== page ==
02 January 2024

reading list: october - december 2023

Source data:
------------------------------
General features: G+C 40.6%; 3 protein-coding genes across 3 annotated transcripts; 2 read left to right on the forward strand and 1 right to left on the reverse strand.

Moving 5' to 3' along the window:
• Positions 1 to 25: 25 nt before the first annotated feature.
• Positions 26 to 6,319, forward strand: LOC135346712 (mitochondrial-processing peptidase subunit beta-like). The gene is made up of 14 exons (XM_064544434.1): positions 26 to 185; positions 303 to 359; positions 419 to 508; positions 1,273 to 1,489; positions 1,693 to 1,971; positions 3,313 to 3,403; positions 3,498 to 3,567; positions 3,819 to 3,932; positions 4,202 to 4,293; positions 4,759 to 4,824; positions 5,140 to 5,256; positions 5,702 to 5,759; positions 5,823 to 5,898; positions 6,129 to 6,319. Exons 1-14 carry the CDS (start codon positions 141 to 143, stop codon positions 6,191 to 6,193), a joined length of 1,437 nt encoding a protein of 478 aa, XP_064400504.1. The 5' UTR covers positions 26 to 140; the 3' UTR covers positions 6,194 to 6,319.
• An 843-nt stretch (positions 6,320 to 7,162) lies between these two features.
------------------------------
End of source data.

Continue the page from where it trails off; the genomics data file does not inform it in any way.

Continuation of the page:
Jane Austen, Sense and Sensibility. London, 1811. I’ve read enough contemporary romance in the recent past that revisiting the ur-text was overdue. Persuasion and Mansfield Park will follow. Theodore Sturgeon, Alien Cargo. NY: BlueJay, 1984. There’s a hard split in science fiction along the fault-line of the Christ story. On one side, Stranger in a Strange Land -- an undisputed masterwork from one of the technocratic guild that also features Asimov, Clarke, and all their hard-science ilk; on the other, Godbody offers a flag for Bradbury, Vonnegut, and Dick to rally round in their focus on the human, rather than engineering, in future difficulties. In this collection of stories, Sturgeon takes on Martians, space travel, children, OCD, and any number of odd ideas in fourteen of his personal favorites. Jane Austen, Persuasion. London, 1818. Imagine having so little faith in one’s self -- or one’s lover -- as to give up a marriage because an uncle’s friend objects! Yet that is the cause of all that follows, eight years later. Fortunately, it’s Austen. All ends well. Jane Austen, Mansfield Park. London: 1814. In which Sir Thomas invites his niece to live with his family. Fanny, unlike his own daughters, is a model child, a joy to all and, by the end, Sir Thomas’s greatest comfort. Olivia Stephens, Artie and the Wolf Moon. Minneapolis: GraphicUniverse, 2021. The Detroit Public Library Big Read this fall is a graphic novel about a family of werewolves. it is lovely: Clear characterizations, evocative colors, and a visceral energy. Just i time for Halloween. Walter Mosley, Touched. NY: Atlantic Monthly Press, 2021. Mosley’s taken to putting out interesting little novellas lately, and I’m loving it. The shorter format lets him take up and explore ideas at leisure, and he’s exploring some very interesting ideas. if all you know are the Easy Rawlins books, well, Touched is shocking. The echoes of Stranger in a Strange Land and Godbody are strong -- and so is the reality of contemporary LA. Ernest Hemingway, In Our Time. NY: Charles Scribner’s Sons, 1936. Another collection, again featuring Nick Carter. This time, the stories of Nick’s childhood, or post-war adventure, are interrupted by vignettes, or single images, of the war or his time in Europe. The contrast is jarring. These stories are small, but taken whole, the collection is just as fine a portrait as a novel could hope to provide. That each unit stands individually as well is what makes Papa a master of the short story form. Margaret Atwood, Hag-Seed. NY: Hogarth, 2016. Hag-Seed is what Caliban calls himself in this revenge story about staging Shakespeare’s own revenge story, the Tempest, in which the disgraced founder of a summer stock program starts a prison literacy class while his tormenters rise into national prominence. but now they’re coming to see his play... DJ Corchin & Dan Dougherty, A Thousand No’s. Naperville, IL: Socurcebooks, 2020. She -- the black and white star of this picture book -- has a great idea. She is then inundated with No’s. What will they do to her idea? Kenwon Graham & Florence Winship, Eloise and the Old Blue Truck. Racine, WI: Western Publishing, 1971. Anthropomorphism is an important step in developing empathy among children, so it is common it see stories in which inanimate objects, or animals, are attributed human characteristics. In this, a gift inscribed by my maternal grandmother, an old cow is saved from slaughter by a truck that breaks down, repeatedly, rather than delivering its cargo. Kristen Alicia, You’ve Been Served. Shrewsberry, PA: Entangled, 2023. Simone is a saucier who needs a new job after insulting a restaurant reviewer. Magic 8-Ball says... move from Oakland CA to East Lansing MI for law school. And somehow, it all works out.